Read Brian Samek’s column in the November 23, 2012 edition of the Norwood Transcript and Bulletin.
Remember your high school foreign language class with its endless grammar exercises? In a study in 1998, Spanish professor Jeffrey Stokes and his colleagues tried to determine which factors best predicted a student’s ability to correctly use the Spanish subjunctive, a notoriously difficult form for Americans. They found a long list of things that were not significant predictors: time spent in the Spanish classroom, time spent on the subjunctive, and time spent in Spanish-speaking countries. The only factor that predicted competence in the subjunctive was the amount of free reading in Spanish done by the student.
This finding wasn’t a surprise. Free reading is widely used to help students learn how to read and write. In my elementary school we had regular periods of Silent Sustained Reading (or SSR, though one teacher said that stood for “sit down, shut up, and read”), where we sat or lay quietly on comfortable blankets and pillows and read whatever book we wanted. SSR and other similar programs come from a large quantity of research supporting the view that among the factors that contribute to a child’s success in school, free reading is especially powerful.
Stephen Krashen, in The Power of Reading, defines free voluntary reading, or FVR, as “reading because you want to: no book reports, no questions at the end of the chapter. In FVR, you don’t have to finish the book if you don’t like it. FVR is the kind of reading most of us do obsessively all the time.” Krashen summarizes evidence which supports striking improvements in a number of intellectual skills as a result of free reading, including reading comprehension, writing style, vocabulary, and spelling.
What’s provocative about Krashen’s argument is that he claims reading is far more important than direct instruction. Krashen writes, “Every Monday, in thousands of language and language arts classes, children are given a list of 20 vocabulary words. During the week they do “skill-building” exercises . . . . On Friday, the children are tested on the words. If you show the list of 20 words to a child who has read, who grew up with books, he probably knows 15 or 16 of the words already. He has seen them before, in Choose Your Own Adventure, Harry Potter, and Batman Returns. If he studies, he gets an A. If he doesn’t study, he gets a B. If you show the list of 20 words to a child who did not grow up with books, the situation is very different. He may know five or six of the words. If he studies, with a heroic effort, he might get a D+.” Direct instruction, according to Krashen, all too often simply rewards readers and sets up non-readers for failure.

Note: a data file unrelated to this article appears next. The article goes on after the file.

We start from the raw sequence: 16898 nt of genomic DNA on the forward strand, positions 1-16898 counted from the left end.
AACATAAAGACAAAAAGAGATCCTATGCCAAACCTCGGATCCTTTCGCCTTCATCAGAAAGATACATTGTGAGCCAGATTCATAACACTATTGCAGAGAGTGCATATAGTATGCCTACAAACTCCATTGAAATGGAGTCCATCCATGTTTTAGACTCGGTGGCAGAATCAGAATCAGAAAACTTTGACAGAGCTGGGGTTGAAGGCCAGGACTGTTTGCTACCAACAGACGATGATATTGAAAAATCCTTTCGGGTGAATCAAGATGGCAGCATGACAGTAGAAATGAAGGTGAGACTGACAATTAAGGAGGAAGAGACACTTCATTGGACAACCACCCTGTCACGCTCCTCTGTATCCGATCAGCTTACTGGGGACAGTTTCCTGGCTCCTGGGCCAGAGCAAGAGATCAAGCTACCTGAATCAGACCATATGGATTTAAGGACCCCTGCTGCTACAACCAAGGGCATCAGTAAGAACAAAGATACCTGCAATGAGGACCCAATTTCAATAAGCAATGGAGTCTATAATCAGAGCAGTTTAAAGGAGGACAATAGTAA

Krashen argues that the sheer size and complexity of language makes it impossible to learn by direct instruction. To take a single measure of the difficulty of learning a language, a conservative estimate puts the number of words known by the average college freshman at 12,000. To learn these directly (with, say, flashcards) would be a Herculean task. On the other hand, a fifth-grade child can learn thousands of words simply by reading millions. This sounds huge, but a million words is the length of the Harry Potter series. Or about 20 Lemony Snicket books. Spread over the school year and a summer, that’s easy for a child who loves reading, so the goal of parents and educators should be to get kids excited about reading and provide them access to books.
The public library generates excitement and provides access. Last year Philip Pullman, the His Dark Materials trilogy author, talked about the first time his mother took him to the public library: “All those books, and I was allowed to borrow whichever I wanted! And I remember some of the first books I borrowed and fell in love with: the Moomin books by Tove Jansson; a French novel for children called A Hundred Million Francs; why did I like that? Why did I read it over and over again, and borrow it many times? I don’t know. But what a gift to give a child, this chance to discover that you can love a book and the characters in it, you can become their friend and share their adventures in your own imagination . . . . Can I possibly convey the magnitude of that gift?”